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United States Department of Agriculture

Agricultural Research Service

Research Project: USING GENETIC DIVERSITY OF IMPROVE QUANTITATIVE DISEASE RESISTANCE AND AGRONOMIC TRAITS OF CORN

Location: Plant Science Research

2008 Annual Report


1a.Objectives (from AD-416)
Objectives are to (1) identify genes and genome regions controlling key traits in diverse maize germplasm using multiple populations and novel genetic mapping methods; (2) identify and characterize new sources of resistance to southern leaf blight (SLB), gray leaf spot (GLS), northern leaf blight (NLB), and Fusarium ear rot by developing new near-isogenic line sets, identifying QTL conferring resistance to multiple foliar diseases, and evaluating the known genetic diversity among public maize inbreds; and (3) incorporate favorable alleles from exotic maize into adapted maize lines, with particular emphasis on improvement of resistance to Fusarium ear rot and fumonisin contamination.


1b.Approach (from AD-416)
Develop genetic mapping populations appropriate for identification of favorable alleles in exotic maize by identifying genome regions and specific genes controlling the response to photoperiod in multiple tropical maize inbreds. Develop interconnected multiple populations and novel statistical methods to map specific genes controlling quantitative trait variation in diverse maize. Fine-map QTL for SLB, NLB, GLS, Fusarium ear rot and fumonisin contamination resistance. Characterize specific disease resistance QTL using near-isogenic line pairs. Identify QTL conferring resistance to multiple foliar diseases. Complete multiple environment screening of a 302-line population encompassing the known genetic diversity among public maize inbreds for resistance to SLB, NLB and GLS. Identify new sources of resistance to SLB, Fusarium ear rot, and fumonisin contamination from the GEM program and the NCSU tropical maize breeding program. Develop new lines with elite agronomic performance and enhanced resistance to Fusarium ear rot by backcrossing. Test if selection for resistance to Fusarium ear rot results in improved resistance to contamination by the associated mycotoxin fumonisin.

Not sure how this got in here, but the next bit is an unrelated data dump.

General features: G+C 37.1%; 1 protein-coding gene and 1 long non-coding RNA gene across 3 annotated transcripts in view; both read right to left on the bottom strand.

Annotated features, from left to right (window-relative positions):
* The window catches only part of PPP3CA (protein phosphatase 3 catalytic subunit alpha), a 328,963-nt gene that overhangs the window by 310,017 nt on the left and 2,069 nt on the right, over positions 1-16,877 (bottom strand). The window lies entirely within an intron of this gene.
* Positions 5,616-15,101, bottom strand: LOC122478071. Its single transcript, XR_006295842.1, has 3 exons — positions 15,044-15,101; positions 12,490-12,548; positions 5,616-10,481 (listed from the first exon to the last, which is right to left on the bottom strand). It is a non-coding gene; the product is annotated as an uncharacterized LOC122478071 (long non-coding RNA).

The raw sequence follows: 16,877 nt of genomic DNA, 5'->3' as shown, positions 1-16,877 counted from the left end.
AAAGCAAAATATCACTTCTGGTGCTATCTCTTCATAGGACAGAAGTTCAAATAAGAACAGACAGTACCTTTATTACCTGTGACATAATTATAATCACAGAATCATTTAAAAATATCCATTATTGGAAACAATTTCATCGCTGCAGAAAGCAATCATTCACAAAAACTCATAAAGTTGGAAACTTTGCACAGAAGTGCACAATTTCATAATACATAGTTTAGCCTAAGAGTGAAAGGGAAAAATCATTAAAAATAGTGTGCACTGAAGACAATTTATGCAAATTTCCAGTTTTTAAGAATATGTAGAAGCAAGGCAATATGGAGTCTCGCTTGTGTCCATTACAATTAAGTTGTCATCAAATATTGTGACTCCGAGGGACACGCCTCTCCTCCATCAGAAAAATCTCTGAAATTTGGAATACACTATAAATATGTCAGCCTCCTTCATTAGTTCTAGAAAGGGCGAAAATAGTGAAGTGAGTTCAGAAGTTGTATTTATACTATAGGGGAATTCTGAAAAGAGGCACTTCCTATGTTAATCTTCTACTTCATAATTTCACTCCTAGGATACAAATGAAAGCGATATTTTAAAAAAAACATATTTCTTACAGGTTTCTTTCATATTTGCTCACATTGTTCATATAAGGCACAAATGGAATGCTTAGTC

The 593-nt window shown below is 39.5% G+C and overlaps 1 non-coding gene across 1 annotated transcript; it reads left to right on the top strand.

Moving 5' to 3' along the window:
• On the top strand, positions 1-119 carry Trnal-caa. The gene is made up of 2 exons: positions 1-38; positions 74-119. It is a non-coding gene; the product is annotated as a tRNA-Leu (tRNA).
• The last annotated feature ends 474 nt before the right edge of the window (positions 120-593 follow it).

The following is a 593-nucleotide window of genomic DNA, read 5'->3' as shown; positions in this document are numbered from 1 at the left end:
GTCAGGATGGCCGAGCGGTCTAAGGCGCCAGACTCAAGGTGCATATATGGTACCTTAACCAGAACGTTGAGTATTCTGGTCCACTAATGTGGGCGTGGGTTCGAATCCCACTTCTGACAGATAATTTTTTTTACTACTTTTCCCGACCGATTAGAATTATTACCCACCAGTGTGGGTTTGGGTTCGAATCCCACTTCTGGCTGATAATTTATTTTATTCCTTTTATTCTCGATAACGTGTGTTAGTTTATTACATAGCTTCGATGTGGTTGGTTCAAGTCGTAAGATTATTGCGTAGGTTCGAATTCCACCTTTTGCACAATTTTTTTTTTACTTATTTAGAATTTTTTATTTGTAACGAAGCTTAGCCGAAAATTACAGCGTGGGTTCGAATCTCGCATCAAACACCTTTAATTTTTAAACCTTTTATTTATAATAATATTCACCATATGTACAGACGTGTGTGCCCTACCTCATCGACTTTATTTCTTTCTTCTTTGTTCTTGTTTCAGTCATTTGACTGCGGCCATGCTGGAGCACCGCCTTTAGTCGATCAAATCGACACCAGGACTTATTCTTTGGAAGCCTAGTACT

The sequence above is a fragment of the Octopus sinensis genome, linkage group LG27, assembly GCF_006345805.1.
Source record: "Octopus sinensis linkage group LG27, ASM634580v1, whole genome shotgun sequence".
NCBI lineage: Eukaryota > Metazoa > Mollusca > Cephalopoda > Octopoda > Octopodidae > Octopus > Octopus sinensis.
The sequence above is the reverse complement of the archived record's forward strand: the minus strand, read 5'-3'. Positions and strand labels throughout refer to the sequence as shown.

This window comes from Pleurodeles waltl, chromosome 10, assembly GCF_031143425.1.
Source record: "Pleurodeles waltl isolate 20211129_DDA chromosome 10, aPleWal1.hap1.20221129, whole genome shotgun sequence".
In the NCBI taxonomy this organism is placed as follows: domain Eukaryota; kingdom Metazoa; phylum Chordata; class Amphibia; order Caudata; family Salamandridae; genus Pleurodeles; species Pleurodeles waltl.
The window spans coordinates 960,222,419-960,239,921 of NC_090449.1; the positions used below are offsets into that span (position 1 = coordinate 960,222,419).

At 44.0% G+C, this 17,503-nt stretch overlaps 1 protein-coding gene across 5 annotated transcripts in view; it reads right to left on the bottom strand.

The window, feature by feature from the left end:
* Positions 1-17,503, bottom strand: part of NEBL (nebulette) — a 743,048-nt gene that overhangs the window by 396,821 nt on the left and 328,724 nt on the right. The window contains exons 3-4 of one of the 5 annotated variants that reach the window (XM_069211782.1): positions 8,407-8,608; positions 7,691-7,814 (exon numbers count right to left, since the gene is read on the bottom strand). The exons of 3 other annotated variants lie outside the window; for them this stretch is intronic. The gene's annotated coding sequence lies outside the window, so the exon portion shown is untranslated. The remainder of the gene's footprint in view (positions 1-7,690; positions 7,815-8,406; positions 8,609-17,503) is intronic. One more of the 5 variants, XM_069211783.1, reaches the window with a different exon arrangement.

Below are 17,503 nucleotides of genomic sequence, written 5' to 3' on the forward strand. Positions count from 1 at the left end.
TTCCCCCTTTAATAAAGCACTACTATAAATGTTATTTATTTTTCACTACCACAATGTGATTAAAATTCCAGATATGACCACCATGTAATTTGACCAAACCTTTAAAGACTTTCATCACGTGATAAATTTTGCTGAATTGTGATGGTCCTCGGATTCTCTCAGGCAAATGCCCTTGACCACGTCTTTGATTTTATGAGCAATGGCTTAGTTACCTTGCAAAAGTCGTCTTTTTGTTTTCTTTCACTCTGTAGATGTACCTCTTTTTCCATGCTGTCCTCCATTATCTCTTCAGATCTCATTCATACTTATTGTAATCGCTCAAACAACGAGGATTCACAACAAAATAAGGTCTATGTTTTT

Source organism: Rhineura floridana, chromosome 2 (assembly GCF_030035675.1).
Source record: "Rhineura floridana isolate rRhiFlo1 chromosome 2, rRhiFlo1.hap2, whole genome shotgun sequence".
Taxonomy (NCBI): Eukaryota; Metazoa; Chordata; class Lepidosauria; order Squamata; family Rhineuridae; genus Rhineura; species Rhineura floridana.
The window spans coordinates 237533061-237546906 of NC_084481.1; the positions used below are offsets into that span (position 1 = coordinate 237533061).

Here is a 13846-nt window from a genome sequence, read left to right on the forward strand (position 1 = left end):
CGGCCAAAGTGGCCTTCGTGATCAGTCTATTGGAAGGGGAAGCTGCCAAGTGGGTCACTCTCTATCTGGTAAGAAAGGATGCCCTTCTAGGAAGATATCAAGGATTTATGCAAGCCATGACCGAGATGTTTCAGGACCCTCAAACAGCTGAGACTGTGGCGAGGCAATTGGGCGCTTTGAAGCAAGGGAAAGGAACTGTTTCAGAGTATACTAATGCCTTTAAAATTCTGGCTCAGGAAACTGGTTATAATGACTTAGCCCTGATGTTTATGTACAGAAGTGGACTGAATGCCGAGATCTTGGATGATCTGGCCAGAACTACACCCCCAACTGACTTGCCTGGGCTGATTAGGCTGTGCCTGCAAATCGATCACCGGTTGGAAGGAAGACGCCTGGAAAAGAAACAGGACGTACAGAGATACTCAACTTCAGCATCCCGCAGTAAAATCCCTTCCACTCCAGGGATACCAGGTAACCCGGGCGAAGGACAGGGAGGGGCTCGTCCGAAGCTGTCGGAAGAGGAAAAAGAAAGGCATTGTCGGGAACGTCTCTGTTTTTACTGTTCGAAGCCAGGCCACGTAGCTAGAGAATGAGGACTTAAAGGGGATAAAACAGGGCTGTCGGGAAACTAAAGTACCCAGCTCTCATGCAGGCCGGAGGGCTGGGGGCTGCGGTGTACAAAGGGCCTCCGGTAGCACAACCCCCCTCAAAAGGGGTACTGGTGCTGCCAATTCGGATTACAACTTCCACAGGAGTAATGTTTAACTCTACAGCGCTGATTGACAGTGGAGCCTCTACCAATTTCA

3.Progress Report
New genetic mapping lines that will allow higher resolution mapping of genes for response to photoperiod were constructed. Analysis of 14 complex traits measured on 26 new genetic mapping populations was completed, permitting very high-resolution analysis of this diverse population for genes controlling these traits. More than 20 genome regions containing southern leaf blight resistances were identified in this population. The best 80 backcross-derived families were tested in two locations for resistance to Fusarium ear rot and in four locations for hybrid yield potential. The best 20 lines from a new genetically diverse population segregating for resistance to Fusarium ear rot were intermated to form a new cycle population for continued selection in the future. 50 advanced lines from the USDA Germplasm Enhancement of Maize project and the North Carolina State University maize inbred development programs were tested for resistance to Fusarium ear rot and fumonisin resistance.